• C23C16/4404Coatings or surface treatment on the inside of the reaction chamber or on parts thereof

Abstract

The present disclosure provides methods and apparatus that may be used to process microfeature workpieces, e.g., semiconductor wafers. Some aspects have particular utility in depositing TiN in a batch process. One implementation involves pretreating a surface of a process chamber by contemporaneously introducing first and second pretreatment precursors (e.g., TiCl4 and NH3) to deposit a pretreatment material on a the chamber surface. After the pretreatment, the first microfeature workpiece may be placed in the chamber and TiN may be deposited on the microfeature workpiece by alternately introducing quantities of first and second deposition precursors.

Description

TECHNICAL FIELD

The present invention is related to equipment and methods for processing microfeature workpieces, e.g., semiconductor wafers. Aspects of the invention have particular utility in connection with deposition of materials on microfeature workpieces by atomic layer deposition.

BACKGROUND

Thin film deposition techniques are widely used in the manufacturing of microfeatures to form a coating on a workpiece that closely conforms to the surface topography. In the context of microelectronic components, for example, the size of the individual components in the devices on a wafer is constantly decreasing, and the number of layers in the devices is increasing. As a result, the density of components and the aspect ratios of depressions (e.g., the ratio of the depth to the size of the opening) are increasing. Thin film deposition techniques accordingly strive to produce highly uniform conformal layers that cover the sidewalls, bottoms, and corners in deep depressions that have very small openings.

One widely used thin film deposition technique is chemical vapor deposition (CVD). In a CVD system, one or more precursors that are capable of reacting to form a solid thin film are mixed in a gas or vapor state, and then the precursor mixture is presented to the surface of the workpiece. The surface of the workpiece catalyzes the reaction between the precursors to form a solid thin film at the workpiece surface. A common way to catalyze the reaction at the surface of the workpiece is to heat the workpiece to a temperature that causes the reaction. Such CVD processes are routinely employed in many stages of microelectronic component manufacture, for example.

Thin layers of titanium nitride have utility in a number of applications. For example, the electrical conductivity of TiN makes it a useful component of microelectronic capacitors used in DRAM cells. (See, e.g., U.S. Pat. No. 6,211,033, the entirety of which is incorporated herein by reference, which suggests depositing titanium nitride or titanium carbonitride as part of a microelectronic capacitor electrode.) When processing individual wafers in single-wafer CVD reactors, the wafer is heated to the requisite reaction temperature by a heating plate in contact with the wafer.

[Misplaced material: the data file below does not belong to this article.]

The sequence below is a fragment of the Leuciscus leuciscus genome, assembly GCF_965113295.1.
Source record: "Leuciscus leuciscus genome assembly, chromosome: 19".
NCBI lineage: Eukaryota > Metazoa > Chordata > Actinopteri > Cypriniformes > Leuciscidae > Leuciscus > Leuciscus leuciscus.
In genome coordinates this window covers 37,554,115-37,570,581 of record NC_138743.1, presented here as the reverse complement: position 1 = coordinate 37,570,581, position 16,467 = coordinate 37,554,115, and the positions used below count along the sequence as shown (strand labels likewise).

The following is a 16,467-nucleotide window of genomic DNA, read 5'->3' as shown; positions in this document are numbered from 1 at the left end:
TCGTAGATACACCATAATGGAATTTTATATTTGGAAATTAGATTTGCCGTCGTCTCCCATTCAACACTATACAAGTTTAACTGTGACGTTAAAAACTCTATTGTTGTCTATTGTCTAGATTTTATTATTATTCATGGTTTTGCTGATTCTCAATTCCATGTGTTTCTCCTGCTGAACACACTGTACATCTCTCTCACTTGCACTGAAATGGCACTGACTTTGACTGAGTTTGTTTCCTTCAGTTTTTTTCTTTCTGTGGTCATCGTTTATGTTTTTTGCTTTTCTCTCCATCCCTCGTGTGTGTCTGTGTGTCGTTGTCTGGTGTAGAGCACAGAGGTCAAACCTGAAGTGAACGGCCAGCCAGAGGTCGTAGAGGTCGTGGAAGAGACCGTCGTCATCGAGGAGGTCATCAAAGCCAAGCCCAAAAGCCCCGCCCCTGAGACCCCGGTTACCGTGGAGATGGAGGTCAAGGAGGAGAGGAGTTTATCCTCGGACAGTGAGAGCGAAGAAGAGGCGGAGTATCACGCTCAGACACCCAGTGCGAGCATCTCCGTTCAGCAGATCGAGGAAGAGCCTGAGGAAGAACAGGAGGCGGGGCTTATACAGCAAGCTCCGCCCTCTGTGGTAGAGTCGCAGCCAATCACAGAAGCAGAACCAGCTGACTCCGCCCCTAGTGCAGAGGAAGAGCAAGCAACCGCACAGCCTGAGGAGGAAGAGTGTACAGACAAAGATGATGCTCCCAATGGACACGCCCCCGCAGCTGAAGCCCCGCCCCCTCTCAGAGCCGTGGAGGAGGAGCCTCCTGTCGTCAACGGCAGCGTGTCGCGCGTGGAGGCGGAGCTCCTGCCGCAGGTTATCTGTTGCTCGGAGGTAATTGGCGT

When the precursors are introduced to the chamber, a secondary deposit of the reaction product may accumulate on the walls of the process chamber as well. This reaction product will build up over time as successive microfeature workpieces are treated. This build-up can be uneven and can be subject to thermal stresses caused by the variations in temperature encountered when heating successive wafers to the requisite deposition temperature. Over time, the coating can degrade and begin to spall or shed particles that may render the finished workpieces commercially unsalable. In so-called “cold-wall” reactors, the walls of the reactor are cooler than the wafer and less of the reaction product may be deposited on the walls. Cold-wall reactors also reduce the thermal stresses on the secondary deposit by reducing the amplitude of the temperature cycle encountered in treating successive workpieces. Yet, even cold-wall reactors start to deposit particles on the workpieces after a time.

To reduce the risk of particle contamination, the interior of the reaction chamber must be cleaned from time to time. For example, a plasma of an etchant gas (e.g., NF3) can be introduced to the chamber to remove the build-up from the chamber walls. Such plasma cleaning processes or thermal cleaning processes (also known in the art) can lead to other particle problems, though. For example, fluorine from NF3 etchant gas can remain on the walls of the reactor and promote shedding of the secondary deposits on the chamber walls. As a result, the walls of these reactors are commonly conditioned after cleaning by applying a layer of the material to be deposited on the workpieces on the chamber wall before any workpieces are deposited.